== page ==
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Immune Responses to Autologous Langerhans-type Dendritic Cells Electroporated With mRNA Encoding a Tumor-associated Antigen in Patients With Malignancy: A Single-arm Phase I Trial in Melanoma

This study is ongoing, but not recruiting participants.
Sponsor:
ClinicalTrials.gov Identifier:
NCT01456104
First Posted: October 20, 2011
Last Update Posted: November 2, 2017
The safety and scientific validity of this study is the responsibility of the study sponsor and investigators. Listing a study does not mean it has been evaluated by the U.S. Federal Government. Read our disclaimer for details.
Collaborator:
Rockefeller University
Information provided by (Responsible Party):
Memorial Sloan Kettering Cancer Center
  Purpose

This study is being done to see if the investigators can help the immune system to work against melanoma.

A dendritic cell is another type of white blood cell. It has most, if not all, of the proteins needed to make T cells work to destroy cancer cells. However, dendritic cells do not normally have the cancer proteins on their surface. The challenge then is to combine the antigens with dendritic cells to make a vaccine. The investigators think that the body's T cells might then react against the tumor and help destroy it.

This study will see if altered dendritic cells will make T cells work against tumor cells. The dendritic cells will be made in a lab and will carry the antigens. These cells then will be injected under the skin.

In this study, the investigators are trying to help the body make a stronger immune response against the cancer. The patient will get the same kind of dendritic cell vaccine used in the earlier study, but with one major difference. The dendritic cells will contain messenger-RNA (mRNA). Cells use mRNA to make proteins. The mRNA will be put into dendritic cells by a laboratory method called electroporation. The mRNA is never given to the patient directly. This mRNA will help the dendritic cell make a tumor antigen like what the cancer expresses. The dendritic cell can then put this tumor antigen on its surface so that the body could make a stronger immune response against the tumor.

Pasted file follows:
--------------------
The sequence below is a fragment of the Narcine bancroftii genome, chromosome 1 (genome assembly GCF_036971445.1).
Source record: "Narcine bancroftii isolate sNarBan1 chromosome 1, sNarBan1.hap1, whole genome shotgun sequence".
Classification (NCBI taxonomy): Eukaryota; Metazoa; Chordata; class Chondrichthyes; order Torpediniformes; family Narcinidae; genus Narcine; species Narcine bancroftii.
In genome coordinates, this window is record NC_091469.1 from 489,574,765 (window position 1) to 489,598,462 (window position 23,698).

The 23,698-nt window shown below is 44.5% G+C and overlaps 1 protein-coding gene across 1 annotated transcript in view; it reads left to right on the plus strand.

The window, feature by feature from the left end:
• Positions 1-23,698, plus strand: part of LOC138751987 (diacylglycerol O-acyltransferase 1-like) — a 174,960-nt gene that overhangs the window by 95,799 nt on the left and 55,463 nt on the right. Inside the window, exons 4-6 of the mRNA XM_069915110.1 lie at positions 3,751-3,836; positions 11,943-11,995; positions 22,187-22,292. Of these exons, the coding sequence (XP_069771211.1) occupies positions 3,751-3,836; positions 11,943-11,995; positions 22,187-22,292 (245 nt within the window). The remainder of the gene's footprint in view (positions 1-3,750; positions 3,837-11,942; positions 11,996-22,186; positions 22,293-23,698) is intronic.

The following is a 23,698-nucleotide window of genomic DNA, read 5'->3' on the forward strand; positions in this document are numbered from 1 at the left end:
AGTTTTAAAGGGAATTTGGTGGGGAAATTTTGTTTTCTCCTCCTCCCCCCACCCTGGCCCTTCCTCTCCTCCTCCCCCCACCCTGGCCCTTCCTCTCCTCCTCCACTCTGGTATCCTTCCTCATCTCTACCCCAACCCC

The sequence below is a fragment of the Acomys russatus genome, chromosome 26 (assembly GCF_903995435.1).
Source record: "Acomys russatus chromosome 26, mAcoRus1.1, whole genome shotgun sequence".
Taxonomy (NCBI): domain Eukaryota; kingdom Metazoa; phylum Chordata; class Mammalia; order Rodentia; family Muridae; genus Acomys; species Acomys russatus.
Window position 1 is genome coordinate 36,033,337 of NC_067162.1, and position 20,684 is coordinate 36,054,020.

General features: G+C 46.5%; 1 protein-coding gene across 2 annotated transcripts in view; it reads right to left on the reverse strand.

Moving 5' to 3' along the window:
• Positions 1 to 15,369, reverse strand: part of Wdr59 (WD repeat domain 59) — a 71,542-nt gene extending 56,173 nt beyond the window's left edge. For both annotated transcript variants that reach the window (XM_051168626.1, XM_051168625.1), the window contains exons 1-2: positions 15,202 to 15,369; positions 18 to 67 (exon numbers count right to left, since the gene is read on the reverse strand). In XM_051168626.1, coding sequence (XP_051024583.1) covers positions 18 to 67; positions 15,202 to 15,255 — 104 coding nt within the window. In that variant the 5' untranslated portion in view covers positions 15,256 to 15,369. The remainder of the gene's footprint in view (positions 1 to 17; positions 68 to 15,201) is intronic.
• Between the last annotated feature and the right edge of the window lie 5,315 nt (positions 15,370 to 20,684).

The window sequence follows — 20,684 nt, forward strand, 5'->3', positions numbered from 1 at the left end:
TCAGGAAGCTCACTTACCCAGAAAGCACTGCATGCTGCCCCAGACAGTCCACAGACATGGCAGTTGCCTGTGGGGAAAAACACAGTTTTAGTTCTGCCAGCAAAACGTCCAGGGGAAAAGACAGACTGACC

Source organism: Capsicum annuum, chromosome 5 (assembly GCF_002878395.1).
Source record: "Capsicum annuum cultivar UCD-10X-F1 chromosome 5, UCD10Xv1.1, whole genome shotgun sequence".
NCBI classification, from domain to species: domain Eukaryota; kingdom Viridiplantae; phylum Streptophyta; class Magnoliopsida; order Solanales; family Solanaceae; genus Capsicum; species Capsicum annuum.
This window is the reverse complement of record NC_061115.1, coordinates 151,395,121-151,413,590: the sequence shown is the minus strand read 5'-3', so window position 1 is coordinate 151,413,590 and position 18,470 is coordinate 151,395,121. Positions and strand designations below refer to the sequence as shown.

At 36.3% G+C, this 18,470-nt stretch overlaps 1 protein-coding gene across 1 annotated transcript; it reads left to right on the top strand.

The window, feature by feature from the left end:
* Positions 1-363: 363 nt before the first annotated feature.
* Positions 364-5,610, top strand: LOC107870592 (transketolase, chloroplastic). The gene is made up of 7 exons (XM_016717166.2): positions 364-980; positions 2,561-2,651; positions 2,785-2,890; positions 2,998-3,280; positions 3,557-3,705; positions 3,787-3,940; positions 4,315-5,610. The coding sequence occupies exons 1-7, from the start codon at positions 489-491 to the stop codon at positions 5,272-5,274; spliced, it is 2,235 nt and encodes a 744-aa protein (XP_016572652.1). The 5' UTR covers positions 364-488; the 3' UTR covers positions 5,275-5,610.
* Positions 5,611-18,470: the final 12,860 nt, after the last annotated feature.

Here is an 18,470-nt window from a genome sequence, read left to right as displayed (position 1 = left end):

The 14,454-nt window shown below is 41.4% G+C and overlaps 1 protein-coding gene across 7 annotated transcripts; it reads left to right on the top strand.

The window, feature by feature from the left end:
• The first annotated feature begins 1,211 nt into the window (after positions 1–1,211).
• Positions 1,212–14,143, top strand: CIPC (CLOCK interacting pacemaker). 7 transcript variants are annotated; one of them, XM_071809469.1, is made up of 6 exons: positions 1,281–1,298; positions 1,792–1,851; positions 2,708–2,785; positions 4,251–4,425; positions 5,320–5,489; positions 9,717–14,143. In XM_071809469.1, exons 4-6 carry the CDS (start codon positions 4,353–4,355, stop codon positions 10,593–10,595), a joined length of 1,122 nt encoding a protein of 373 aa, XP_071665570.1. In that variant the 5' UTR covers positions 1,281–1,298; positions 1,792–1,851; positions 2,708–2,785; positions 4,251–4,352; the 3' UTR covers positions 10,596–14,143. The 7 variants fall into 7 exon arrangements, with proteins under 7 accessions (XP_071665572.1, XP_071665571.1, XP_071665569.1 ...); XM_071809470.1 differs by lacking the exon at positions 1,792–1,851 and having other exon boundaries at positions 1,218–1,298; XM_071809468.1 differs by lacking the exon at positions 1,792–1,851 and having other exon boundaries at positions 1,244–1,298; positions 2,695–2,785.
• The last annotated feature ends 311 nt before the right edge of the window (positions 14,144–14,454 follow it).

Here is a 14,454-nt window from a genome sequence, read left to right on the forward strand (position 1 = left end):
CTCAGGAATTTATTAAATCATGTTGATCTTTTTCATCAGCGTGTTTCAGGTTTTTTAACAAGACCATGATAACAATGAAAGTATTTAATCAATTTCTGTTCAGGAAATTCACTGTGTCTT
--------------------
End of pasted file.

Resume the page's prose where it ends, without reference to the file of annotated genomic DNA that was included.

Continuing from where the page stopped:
Condition Intervention Phase
Melanoma Biological: Langerhans-type dendritic cells (a.k.a. Langerhans cells or LCs) Phase 1

Study Type: Interventional
Study Design: Intervention Model: Single Group Assignment
Masking: None (Open Label)
Primary Purpose: Treatment
Official Title: Immune Responses to Autologous Langerhans-type Dendritic Cells Electroporated With mRNA Encoding a Tumor-associated Antigen in Patients With Malignancy: A Single-arm Phase I Trial in Melanoma

Resource links provided by NLM:


Further study details as provided by Memorial Sloan Kettering Cancer Center:

Primary Outcome Measures:
  • safety [ Time Frame: 1 year ]
    Toxicity will be graded according to standard NCI/CTEP toxicity criteria. This protocol will use the Common Terminology Criteria for Adverse Events (CTCAE) v4.0

  • toxicity [ Time Frame: 1 year ]
    Toxicity will be graded according to standard NCI/CTEP toxicity criteria. This protocol will use the Common Terminology Criteria for Adverse Events (CTCAE) v4.0. Due to the nature of this treatment and the expected mild erythema and occasional pruritus, only grade 3-4 toxicities will be evaluated


Secondary Outcome Measures:
  • immunogenicity [ Time Frame: 1 year ]
    For this study, the vaccine is considered promising if more than four out of the nine patients have an immunologic response (e.g., tetramer staining and intracellular cytokine secretion assays). Samples taken after vaccination will be considered positive for response if they are higher than the pre-vaccination values by at least two standard deviations. For each patient, the standard deviation of the background (calculated using triplicates) will be computed, and a positive will be defined as greater than two times this value.


Estimated Enrollment: 9